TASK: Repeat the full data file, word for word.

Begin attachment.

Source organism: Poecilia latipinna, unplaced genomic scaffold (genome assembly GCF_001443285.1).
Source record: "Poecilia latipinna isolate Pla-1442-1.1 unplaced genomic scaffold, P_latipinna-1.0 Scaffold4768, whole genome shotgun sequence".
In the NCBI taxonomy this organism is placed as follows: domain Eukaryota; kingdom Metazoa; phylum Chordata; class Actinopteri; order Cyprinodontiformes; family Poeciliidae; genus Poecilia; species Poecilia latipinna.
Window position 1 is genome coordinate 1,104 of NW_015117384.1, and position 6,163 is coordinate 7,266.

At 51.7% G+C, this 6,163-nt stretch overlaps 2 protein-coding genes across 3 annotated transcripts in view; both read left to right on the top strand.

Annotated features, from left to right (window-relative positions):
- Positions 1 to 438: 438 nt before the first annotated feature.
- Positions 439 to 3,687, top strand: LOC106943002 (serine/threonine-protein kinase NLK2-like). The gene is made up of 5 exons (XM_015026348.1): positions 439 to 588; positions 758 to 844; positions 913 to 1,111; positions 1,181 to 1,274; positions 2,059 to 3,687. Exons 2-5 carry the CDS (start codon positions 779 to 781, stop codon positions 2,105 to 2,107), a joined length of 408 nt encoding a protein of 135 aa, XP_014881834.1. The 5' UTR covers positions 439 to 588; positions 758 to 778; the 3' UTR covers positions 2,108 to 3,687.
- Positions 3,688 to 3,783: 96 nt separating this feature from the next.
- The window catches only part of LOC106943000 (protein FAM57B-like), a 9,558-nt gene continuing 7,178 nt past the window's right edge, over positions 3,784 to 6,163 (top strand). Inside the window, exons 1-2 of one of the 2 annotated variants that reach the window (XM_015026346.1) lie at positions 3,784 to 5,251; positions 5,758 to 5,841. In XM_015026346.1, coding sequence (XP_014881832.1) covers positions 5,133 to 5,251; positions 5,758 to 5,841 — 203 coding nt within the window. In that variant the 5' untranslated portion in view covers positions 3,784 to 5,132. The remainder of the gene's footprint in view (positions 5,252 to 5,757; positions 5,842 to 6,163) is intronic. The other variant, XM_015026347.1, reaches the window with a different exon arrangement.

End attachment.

Source organism: Poecilia latipinna, unplaced genomic scaffold (genome assembly GCF_001443285.1).
Source record: "Poecilia latipinna isolate Pla-1442-1.1 unplaced genomic scaffold, P_latipinna-1.0 Scaffold4768, whole genome shotgun sequence".
In the NCBI taxonomy this organism is placed as follows: domain Eukaryota; kingdom Metazoa; phylum Chordata; class Actinopteri; order Cyprinodontiformes; family Poeciliidae; genus Poecilia; species Poecilia latipinna.
Window position 1 is genome coordinate 1,104 of NW_015117384.1, and position 6,163 is coordinate 7,266.

At 51.7% G+C, this 6,163-nt stretch overlaps 2 protein-coding genes across 3 annotated transcripts in view; both read left to right on the top strand.

Annotated features, from left to right (window-relative positions):
- Positions 1 to 438: 438 nt before the first annotated feature.
- Positions 439 to 3,687, top strand: LOC106943002 (serine/threonine-protein kinase NLK2-like). The gene is made up of 5 exons (XM_015026348.1): positions 439 to 588; positions 758 to 844; positions 913 to 1,111; positions 1,181 to 1,274; positions 2,059 to 3,687. Exons 2-5 carry the CDS (start codon positions 779 to 781, stop codon positions 2,105 to 2,107), a joined length of 408 nt encoding a protein of 135 aa, XP_014881834.1. The 5' UTR covers positions 439 to 588; positions 758 to 778; the 3' UTR covers positions 2,108 to 3,687.
- Positions 3,688 to 3,783: 96 nt separating this feature from the next.
- The window catches only part of LOC106943000 (protein FAM57B-like), a 9,558-nt gene continuing 7,178 nt past the window's right edge, over positions 3,784 to 6,163 (top strand). Inside the window, exons 1-2 of one of the 2 annotated variants that reach the window (XM_015026346.1) lie at positions 3,784 to 5,251; positions 5,758 to 5,841. In XM_015026346.1, coding sequence (XP_014881832.1) covers positions 5,133 to 5,251; positions 5,758 to 5,841 — 203 coding nt within the window. In that variant the 5' untranslated portion in view covers positions 3,784 to 5,132. The remainder of the gene's footprint in view (positions 5,252 to 5,757; positions 5,842 to 6,163) is intronic. The other variant, XM_015026347.1, reaches the window with a different exon arrangement.